Avoiding Civilian Casualties? We’re Causing Them

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Every military commander in the Obama administration will tell you a version of the same thing: If we wanted to destroy ISIS tomorrow, we could do it. There are really only two things standing in our way: Our fear of losing American soldiers and our fear of causing mass civilian casualties. No one wants a repeat of Iraq, and no one wants to inflame Middle Eastern unrest by bombing thousands of civilians. ISIS takes full advantage of this latter concern, intentionally placing their headquarters in heavily-populated areas that discourage airstrikes.

As sensible and shared as our concerns might be when it comes to limiting the deaths of innocent bystanders, the fact is that civilians are paying the price for our inaction. The death toll in Syria and Iraq is astonishing, but that’s only part of the problem. The other part – the part found in Orlando, Brussels, Paris, San Bernardino, Istanbul, and Nice, to name a few recent examples – is unfolding in our major world cities on a biweekly basis.

In an interview with Sean Hannity last week, Newt Gingrich stirred up controversy by calling for all American Muslims to submit to a test: Disavow Sharia Law and radical Islam or be deported. This drew the usual round of condemnation from the usual sources, but the underlying point – that we’re not doing all we can to stop terrorism – should not be missed.

“I am sick and tired of being told the wealthiest, most powerful civilization in history is helpless in the face of a group of medieval barbarians who, for example, recently burned 20 young women to death because they wouldn’t have sex with them,” said Gingrich. “This is the fault of Western elites who lack the guts to do what is right, to do what is necessary, and to tell us the truth, and that starts with Barack Obama.”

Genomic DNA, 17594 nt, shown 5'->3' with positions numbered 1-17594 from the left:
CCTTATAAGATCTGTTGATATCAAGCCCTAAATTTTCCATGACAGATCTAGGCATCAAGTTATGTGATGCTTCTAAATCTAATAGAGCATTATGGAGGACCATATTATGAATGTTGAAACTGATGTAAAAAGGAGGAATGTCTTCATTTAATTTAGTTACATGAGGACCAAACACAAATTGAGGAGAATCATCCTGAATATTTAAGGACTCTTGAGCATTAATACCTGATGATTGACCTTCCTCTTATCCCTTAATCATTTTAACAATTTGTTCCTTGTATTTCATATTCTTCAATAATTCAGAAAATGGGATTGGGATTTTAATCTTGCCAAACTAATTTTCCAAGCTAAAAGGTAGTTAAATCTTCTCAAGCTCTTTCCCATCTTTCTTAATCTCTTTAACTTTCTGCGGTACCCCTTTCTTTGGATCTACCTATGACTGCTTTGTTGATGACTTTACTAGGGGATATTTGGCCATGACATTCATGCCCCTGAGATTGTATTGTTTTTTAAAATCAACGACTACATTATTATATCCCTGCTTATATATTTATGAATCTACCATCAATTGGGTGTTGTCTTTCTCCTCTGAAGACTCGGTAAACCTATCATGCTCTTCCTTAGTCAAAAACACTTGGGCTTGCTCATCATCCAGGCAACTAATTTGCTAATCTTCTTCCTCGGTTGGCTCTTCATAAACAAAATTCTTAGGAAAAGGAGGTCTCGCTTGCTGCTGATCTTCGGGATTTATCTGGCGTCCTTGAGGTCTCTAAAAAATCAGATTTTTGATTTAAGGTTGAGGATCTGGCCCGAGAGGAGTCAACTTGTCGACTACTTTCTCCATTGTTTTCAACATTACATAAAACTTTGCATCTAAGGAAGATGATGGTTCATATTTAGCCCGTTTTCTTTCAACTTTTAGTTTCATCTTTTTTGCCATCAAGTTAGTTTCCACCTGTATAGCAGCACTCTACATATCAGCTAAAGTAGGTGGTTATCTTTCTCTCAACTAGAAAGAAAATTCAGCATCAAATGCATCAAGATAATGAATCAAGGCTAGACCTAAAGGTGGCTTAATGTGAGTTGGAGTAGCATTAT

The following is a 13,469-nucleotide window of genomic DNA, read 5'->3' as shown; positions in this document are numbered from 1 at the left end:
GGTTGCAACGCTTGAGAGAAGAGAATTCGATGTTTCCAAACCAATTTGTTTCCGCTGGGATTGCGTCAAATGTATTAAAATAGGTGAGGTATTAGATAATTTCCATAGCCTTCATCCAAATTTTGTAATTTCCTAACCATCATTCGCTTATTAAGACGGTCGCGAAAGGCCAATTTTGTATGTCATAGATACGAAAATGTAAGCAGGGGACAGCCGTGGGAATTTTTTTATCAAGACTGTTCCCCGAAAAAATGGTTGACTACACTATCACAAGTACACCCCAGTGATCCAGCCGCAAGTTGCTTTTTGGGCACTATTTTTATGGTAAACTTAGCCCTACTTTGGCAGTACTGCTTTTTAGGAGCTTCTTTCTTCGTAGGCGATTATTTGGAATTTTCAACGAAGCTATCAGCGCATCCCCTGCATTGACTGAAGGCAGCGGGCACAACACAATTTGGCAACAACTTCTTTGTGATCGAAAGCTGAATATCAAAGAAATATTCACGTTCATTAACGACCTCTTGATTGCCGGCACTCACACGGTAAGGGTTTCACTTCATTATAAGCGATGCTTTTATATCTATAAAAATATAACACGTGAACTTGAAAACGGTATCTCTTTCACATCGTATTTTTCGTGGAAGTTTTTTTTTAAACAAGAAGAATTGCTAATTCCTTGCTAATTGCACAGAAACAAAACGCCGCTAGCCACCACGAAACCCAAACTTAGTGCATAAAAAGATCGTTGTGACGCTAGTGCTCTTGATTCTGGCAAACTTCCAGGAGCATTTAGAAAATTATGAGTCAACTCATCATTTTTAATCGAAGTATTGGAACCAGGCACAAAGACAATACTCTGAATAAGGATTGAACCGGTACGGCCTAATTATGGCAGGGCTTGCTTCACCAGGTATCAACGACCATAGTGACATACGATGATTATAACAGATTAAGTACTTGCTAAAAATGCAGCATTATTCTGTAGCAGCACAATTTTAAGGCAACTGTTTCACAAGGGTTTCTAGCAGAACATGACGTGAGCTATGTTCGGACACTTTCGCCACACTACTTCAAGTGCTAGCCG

War is not pretty, but we’re engaged in war whether we like it or not. We’re not waiting to be attacked; we have been attacked repeatedly. Our vengeance is mild; we have successfully kept ISIS – the army itself – trapped in certain parts of Syria and Iraq, but we have not come close to destroying the organization as a whole. As a philosophical movement, the Islamic State has its tentacles spread more widely than ever. They may never achieve their Middle Eastern Islamic caliphate, but their threat has hardly been diminished.

If we want to stop that threat, we’re going to have to get our hands dirty. We’re going to have to accept that innocent lives will be lost.

Because that’s going to be the case either way.